How 12 trainee IAS officers in Rajasthan are helping in Covid-19 fight
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INDIA - May 18, 2020

How 12 trainee IAS officers in Rajasthan are helping in Covid-19 fight

They are dynamic, they are ingenious, they are open-minded and above all, they are handy to perform any given task. The 12 under training (UT) officers of the 2018 batch of Indian Administrative Service (IAS) are playing a significant role in fighting the war against coronavirus in 10 districts of Rajasthan.

These officers under training are not in news. They are not supposed to be. They must work behind the scenes to tackle the public health crisis. But the district collectors where they are working are happy with their performance even after their probation period got over on April 24.

Sriganganagar collector Shiv Prasad M Nakate said this crisis is something that no one has faced before. “Many of the officers under training are at the frontline, fighting the pandemic. As the most of officers are from engineering background they have been assigned some difficult but important tasks such as data analysis, contact tracing, management of camps and quarantine facilities, logistics and interstate coordination for migrant labours,” he said.

Sriganganagar is a coronavirus-free district.

Nakate said that the young and energetic officers are always a great human resource in such a pandemic. “They are very handy in every situation. The trainee here has worked as an SDO and now he is dealing with the grievances. He performed as an asset in our war room as well,” he said.

Abhishek Surana, who got the 10th rank in 2017 civil services examination, is posted as sub-divisional magistrate (SDM) in Bajju in Bikaner. He said, “There are certain disasters that need an immediate response, such as floods and earthquakes. But a pandemic require a standardised response. We learnt how to make relief camps, ensure sanitation and ensure no discrimination happens. These are the best practices needed to help reduce infections.”

“We can extend these to tackle the present migrant worker crisis,” he added.

The role of assistant collectors under training depends on their supervisors – the district collectors (DCs). This is the time they spend learning about the different departments they will be in charge of as DCs, said an official.

In this pandemic, they are being used to collect data and help the administration. They have no legal powers. So their roles are ancillary – they can effectively act as helping hands as long as their training is not hampered, he added.

Jodhpur collector Prakash Rajpurohit said what can be better than a practical learning and that these officers achieved a lot in this pandemic situation. “The officers here were very helpful in tasks like contact tracing, enforcement of laws, maintaining supplies and other assignments. They developed specific software to perform several operations smoothly,” he said.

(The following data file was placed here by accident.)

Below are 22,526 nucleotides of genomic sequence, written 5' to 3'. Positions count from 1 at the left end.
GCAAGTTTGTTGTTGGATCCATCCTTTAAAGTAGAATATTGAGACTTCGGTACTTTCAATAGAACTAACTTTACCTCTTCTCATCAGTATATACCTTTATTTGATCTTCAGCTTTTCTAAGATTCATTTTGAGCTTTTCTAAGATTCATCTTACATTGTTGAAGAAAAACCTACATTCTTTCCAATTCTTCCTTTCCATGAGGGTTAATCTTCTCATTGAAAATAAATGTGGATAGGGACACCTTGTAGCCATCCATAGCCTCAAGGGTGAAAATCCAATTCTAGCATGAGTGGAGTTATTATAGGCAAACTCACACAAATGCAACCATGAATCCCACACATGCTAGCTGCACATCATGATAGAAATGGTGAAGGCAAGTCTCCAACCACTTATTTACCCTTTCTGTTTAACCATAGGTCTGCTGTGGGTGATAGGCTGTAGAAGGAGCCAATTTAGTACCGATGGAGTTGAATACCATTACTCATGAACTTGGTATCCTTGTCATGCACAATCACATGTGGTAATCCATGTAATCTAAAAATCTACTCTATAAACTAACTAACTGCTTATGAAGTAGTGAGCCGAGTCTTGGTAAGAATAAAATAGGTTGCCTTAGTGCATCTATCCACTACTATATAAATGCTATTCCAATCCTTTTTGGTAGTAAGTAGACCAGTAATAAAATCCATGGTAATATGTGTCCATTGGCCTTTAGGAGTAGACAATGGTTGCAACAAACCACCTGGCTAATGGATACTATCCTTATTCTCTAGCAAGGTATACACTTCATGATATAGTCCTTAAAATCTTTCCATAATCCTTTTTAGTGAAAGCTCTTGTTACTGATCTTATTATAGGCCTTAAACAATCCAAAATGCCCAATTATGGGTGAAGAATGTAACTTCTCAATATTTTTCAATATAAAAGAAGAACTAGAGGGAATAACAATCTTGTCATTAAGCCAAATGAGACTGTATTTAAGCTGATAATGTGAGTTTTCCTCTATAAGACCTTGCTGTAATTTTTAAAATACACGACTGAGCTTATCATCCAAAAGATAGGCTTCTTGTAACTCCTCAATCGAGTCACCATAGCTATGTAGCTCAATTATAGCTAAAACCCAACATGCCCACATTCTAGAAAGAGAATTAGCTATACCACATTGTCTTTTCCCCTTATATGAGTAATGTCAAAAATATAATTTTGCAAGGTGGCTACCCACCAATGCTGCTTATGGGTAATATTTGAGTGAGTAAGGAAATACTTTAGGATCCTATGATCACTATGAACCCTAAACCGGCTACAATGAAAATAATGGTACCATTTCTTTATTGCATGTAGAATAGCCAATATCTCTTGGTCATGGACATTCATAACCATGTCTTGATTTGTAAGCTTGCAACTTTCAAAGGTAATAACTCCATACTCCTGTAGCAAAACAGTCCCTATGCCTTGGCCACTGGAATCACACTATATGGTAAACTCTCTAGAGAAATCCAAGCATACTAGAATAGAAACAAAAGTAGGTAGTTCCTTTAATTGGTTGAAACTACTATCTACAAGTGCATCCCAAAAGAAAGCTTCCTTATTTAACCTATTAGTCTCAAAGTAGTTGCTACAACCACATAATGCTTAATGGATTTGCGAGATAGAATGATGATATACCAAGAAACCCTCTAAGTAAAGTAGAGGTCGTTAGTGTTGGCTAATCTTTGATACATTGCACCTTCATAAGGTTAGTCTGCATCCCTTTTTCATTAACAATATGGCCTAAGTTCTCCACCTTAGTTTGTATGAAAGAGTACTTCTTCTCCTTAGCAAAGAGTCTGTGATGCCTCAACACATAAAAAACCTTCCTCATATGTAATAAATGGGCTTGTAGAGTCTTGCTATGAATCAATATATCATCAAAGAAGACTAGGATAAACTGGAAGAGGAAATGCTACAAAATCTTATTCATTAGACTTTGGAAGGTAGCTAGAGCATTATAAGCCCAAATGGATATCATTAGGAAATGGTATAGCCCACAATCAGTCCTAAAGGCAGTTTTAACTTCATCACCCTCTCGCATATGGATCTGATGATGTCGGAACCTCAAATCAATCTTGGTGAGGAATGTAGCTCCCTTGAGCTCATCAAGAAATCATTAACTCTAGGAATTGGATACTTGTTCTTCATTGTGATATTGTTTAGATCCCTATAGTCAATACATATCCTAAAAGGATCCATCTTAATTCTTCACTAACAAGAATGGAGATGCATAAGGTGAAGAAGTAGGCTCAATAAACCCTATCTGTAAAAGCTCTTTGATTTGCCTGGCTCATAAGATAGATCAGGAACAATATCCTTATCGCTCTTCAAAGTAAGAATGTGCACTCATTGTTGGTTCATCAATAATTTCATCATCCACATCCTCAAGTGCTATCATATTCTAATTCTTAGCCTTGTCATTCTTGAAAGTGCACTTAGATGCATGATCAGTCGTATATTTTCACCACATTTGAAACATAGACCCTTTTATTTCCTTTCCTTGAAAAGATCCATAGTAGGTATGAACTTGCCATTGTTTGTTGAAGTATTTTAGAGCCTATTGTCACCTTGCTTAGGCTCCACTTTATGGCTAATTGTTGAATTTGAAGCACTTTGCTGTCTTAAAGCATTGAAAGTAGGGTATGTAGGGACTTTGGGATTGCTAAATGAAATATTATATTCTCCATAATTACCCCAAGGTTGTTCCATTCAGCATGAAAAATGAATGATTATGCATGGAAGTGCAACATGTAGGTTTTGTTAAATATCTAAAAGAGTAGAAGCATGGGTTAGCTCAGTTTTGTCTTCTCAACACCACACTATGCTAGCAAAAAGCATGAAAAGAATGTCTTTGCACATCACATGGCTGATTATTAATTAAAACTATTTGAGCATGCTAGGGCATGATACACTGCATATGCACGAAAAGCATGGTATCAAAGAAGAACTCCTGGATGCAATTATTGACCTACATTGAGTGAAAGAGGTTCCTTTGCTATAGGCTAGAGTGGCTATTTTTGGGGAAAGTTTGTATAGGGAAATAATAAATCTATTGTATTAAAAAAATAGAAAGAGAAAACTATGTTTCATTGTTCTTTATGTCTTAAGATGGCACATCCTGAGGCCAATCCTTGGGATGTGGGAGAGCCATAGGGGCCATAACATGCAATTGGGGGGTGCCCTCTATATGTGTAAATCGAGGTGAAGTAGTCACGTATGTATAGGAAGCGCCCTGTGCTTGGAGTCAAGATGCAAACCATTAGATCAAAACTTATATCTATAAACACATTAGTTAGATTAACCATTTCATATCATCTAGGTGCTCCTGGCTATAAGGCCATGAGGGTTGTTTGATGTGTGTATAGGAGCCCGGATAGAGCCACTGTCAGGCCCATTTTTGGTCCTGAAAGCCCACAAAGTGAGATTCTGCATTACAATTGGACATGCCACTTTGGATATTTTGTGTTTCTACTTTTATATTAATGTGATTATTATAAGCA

According to the order issued by the department of personal, officers under training deputed as assistant collectors in their respective districts are Atul Prakash (Kota), Abhishek Surana (Bikaner), Deshal Dan (Pali), Utsah Choudhary and Shilpa Singh (Jaipur), T Shubhmangala (Udaipur), Ram Prakash (Banswara), Mohammad Juained (Sriganganagar), Mayank Manish and Aparna Gupta (Jodhpur), Nithya K (Ajmer) and Abhishek Khanna (Alwar).

Interestingly, two married couples are also there in this team who are posted in Jaipur and Jodhpur. Utsah Choudhary (mechanical engineer) working as assistant collector in Jaipur said: “It happens once in a life time and we learnt how to implement the Epidemic Act, the Disaster Management Act, and other government directives so that preventive actions are enforced will be important.”

He said normally the officers would not have gone into an in-depth study of these acts. “But this year is different and fortunately during our studies at Lal Bahadur Shastri National Academy of Administration (LBSNAA) in Mussoorie, our batch attended a health module based on encephalitis (an inflammation of the brain and a viral infection) conducted by senior IAS Arti Ahuja, additional secretary of health ministry. That was a great help.”

Sardar Vallabhbhai Patel had described the Indian Administrative Service as the “steel frame” upon which the rest of the bureaucracy would rest and the much-needed transformation is rolling in due to dynamic and dedicated IAS officers who are bringing in fresher ideas.

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